Still, I; along with my manager; their manager; their manager and their manager decided to go ahead and submit the Model and Implementation Plan to Council’s City Services Committee for endorsement. The evening that was to become known in my career as a distinct low point!

The Model and Implementation plan were of great concern to the Elected Members, and particularly the Mayor. Again, those in local Government will know that a Council Chamber operates a bit like a court room. It’s not a friendly-let’s-have-a-chat environment. The Mayor, supported by a couple of Elected Members, publicly opposed my recommendations and to rub salt in to my wounds made personal references to the approach of the ‘said officer’. Hearing yourself referred to as the ‘said officer’ in an environment where you can’t say ‘err, excuse me if you are going to offend my work at least use my name!’ can be quite infuriating!

Our quick thinking (and notably fabulous) CEO quickly resolved the situation and got the Model through by simply suggesting that we remove the Implementation Plan. His motives were to get the principles approved so we could then work on developing something more tame. It worked. The Model was endorsed but not without a severe load of tears on my part as I left the public gallery! A couple of months later I resigned!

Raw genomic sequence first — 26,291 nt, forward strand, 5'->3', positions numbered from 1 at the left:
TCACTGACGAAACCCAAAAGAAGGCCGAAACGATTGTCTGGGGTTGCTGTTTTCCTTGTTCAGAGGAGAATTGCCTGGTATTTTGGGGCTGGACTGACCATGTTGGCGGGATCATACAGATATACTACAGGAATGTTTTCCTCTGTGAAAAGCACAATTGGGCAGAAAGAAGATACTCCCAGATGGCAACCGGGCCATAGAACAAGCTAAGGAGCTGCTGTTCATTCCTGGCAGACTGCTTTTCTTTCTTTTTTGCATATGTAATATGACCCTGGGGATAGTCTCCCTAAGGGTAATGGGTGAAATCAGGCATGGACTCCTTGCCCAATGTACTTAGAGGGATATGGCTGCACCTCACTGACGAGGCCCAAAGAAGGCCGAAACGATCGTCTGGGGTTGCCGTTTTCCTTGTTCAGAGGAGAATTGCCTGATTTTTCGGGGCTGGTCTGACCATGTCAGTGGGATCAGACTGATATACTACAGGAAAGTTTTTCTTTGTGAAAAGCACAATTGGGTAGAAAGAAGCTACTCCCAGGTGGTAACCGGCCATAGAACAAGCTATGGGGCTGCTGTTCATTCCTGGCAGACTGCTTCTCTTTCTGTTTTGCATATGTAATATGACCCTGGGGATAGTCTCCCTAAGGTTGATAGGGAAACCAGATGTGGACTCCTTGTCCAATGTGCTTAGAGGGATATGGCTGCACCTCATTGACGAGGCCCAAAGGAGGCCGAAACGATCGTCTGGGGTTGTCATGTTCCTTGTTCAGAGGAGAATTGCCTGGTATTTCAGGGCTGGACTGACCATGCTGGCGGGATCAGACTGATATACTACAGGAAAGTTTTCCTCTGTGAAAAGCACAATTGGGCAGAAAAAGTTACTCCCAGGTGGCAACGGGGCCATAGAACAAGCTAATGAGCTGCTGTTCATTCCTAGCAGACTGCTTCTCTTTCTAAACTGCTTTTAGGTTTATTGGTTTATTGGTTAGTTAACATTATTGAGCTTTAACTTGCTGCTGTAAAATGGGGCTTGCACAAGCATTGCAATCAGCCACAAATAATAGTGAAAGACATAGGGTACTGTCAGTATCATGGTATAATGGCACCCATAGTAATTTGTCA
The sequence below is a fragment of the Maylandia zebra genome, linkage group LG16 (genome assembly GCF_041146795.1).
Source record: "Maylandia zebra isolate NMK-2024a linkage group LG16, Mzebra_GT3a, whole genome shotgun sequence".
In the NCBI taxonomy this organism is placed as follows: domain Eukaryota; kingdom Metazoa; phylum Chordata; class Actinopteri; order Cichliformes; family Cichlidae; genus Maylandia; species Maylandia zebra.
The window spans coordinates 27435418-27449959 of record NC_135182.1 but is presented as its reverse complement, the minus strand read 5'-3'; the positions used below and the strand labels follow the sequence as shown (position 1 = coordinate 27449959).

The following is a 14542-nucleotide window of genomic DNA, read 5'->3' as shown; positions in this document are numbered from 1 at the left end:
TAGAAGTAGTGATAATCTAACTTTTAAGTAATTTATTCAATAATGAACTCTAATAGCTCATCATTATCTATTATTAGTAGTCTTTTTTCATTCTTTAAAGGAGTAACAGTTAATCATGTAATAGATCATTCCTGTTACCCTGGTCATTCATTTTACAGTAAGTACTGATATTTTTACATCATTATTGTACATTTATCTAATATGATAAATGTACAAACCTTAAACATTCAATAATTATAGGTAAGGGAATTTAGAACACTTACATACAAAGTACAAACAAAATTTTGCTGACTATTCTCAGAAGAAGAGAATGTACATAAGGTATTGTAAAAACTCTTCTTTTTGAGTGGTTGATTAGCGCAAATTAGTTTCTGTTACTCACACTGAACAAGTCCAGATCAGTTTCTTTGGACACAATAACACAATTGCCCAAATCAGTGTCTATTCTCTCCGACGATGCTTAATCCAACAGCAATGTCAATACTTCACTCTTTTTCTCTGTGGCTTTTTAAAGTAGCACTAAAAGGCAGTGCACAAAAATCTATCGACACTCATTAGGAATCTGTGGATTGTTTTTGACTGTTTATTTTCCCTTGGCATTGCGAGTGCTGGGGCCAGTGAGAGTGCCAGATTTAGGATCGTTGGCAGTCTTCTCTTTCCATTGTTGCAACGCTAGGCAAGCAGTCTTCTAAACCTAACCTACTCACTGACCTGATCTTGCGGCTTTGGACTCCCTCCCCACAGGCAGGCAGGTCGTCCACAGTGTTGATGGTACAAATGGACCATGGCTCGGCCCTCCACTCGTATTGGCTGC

So to come back to the failure and summarize this therapy session, oh I mean blog article. My failure was to jump in to an organisation full of bright ideas and to not delve deep enough in to the nuts and bolts of the organisation. This has taught me so much. The organisation’s failure was to not consider the role, its positioning and support structure.

But there is of course a happy ending. The Council is question now implements some great engagement activity and the Community Engagement Model is still an active document, though likely to be in need of a review. I’ve done further work with the Council but now as a Consultant I leave my tears at the door and know to delve as deep as I am able to when advising on community engagement. After my departure, the position of Community Engagement Officer was regraded and repositioned within the organisation.

And best of all, a new Mayor was elected. What goes around comes around, and all that.

 

2 Comments

  • Sarah K March 25, 2013 - 7:58 pm Reply

    You are a brave lady! I only knew half of what went on but hey look at you now!

  • Ade Fashade April 3, 2013 - 6:57 pm Reply

    Really interesting blog and quite funny! Sounds like you have gained from your ‘failure’ in terms of better experience from a very importnat learning period. I also worked with a local council in London back in year 2000 as a Community engagement officer, and it was quite challenging, as I had to balance the need for people to be engaged and involved in local decisions, and the real political intentions of the local councillors and the Council Leaders which was rather suspect! Being a concultatnt thus helps in that you are not tied to any organisational bureacratic structures and political shenannigans!
    Well done and keep up the great work!